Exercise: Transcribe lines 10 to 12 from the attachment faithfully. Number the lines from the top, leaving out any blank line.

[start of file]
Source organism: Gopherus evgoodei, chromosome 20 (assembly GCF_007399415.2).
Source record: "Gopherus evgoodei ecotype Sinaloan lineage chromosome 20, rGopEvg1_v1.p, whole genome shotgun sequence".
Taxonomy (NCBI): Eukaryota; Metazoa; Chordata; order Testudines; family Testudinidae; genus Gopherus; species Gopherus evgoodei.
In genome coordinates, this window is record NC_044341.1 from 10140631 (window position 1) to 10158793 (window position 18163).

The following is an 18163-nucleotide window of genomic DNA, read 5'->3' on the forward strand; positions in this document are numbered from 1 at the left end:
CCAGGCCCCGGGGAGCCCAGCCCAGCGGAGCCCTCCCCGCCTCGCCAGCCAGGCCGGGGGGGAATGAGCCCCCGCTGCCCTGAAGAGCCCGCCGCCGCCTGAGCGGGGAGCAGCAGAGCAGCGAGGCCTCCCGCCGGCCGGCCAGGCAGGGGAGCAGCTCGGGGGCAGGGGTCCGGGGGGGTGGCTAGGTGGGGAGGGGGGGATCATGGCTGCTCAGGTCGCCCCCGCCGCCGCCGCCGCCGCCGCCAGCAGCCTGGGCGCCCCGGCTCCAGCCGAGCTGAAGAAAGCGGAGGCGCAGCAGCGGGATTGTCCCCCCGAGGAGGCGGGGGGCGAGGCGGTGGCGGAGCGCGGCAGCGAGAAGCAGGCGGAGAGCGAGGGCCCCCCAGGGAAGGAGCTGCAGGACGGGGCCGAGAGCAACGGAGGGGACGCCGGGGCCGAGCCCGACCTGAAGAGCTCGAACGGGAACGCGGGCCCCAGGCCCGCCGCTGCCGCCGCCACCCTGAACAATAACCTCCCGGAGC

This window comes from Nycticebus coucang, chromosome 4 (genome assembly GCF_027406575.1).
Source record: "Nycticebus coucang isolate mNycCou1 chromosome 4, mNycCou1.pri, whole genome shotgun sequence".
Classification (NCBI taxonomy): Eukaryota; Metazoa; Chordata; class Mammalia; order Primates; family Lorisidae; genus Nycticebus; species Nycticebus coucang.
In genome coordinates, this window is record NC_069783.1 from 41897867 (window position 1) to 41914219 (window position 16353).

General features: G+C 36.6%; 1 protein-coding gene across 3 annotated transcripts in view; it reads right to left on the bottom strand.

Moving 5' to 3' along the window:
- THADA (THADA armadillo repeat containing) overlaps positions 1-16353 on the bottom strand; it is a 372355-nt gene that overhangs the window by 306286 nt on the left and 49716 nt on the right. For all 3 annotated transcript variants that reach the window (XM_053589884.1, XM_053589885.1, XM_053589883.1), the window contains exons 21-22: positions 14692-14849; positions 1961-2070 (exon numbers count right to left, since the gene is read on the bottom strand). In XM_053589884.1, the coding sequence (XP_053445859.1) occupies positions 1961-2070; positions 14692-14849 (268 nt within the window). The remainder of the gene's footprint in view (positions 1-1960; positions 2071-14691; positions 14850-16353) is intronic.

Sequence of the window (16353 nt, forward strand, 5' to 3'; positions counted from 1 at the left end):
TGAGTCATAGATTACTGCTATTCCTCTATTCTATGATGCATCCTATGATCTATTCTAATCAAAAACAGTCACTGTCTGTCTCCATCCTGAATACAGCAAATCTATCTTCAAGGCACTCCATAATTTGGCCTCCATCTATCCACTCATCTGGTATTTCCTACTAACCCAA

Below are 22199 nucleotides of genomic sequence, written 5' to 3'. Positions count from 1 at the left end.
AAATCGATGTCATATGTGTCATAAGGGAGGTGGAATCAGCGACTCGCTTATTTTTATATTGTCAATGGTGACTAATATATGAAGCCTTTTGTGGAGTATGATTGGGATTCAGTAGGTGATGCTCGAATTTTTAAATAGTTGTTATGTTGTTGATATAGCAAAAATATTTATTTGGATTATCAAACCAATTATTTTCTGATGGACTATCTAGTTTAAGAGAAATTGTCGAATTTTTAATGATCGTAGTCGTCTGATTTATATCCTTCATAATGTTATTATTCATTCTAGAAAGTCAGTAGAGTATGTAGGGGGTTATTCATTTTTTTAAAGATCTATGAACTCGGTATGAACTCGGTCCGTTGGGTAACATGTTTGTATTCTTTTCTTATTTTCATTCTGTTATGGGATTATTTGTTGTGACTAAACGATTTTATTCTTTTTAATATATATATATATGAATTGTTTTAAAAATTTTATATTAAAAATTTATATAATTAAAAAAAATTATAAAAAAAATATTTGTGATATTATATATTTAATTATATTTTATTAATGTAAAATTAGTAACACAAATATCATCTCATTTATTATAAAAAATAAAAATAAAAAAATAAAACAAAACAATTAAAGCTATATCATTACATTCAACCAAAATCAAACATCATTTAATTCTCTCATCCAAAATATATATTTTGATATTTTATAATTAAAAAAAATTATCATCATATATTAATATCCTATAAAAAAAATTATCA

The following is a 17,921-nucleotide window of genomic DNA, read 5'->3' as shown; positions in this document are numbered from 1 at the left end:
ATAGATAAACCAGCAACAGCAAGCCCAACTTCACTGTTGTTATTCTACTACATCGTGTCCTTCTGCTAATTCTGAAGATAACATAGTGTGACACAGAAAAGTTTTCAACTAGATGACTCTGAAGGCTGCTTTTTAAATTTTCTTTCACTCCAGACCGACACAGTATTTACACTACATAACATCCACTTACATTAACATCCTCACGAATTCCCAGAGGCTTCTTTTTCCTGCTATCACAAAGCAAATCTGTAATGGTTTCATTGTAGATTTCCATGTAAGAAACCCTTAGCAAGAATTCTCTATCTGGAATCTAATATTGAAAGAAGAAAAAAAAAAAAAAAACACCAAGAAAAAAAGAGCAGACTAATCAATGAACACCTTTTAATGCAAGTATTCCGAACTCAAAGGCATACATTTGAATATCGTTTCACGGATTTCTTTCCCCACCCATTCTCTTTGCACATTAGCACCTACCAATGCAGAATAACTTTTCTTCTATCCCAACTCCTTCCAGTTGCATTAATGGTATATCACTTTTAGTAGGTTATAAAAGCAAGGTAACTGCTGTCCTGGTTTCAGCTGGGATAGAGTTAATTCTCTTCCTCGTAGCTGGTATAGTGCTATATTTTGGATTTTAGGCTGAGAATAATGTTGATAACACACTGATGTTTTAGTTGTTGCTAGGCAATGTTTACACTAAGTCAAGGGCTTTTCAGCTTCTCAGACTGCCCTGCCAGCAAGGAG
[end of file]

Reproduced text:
In genome coordinates, this window is record NC_069783.1 from 41897867 (window position 1) to 41914219 (window position 16353).

General features: G+C 36.6%; 1 protein-coding gene across 3 annotated transcripts in view; it reads right to left on the bottom strand.

Moving 5' to 3' along the window: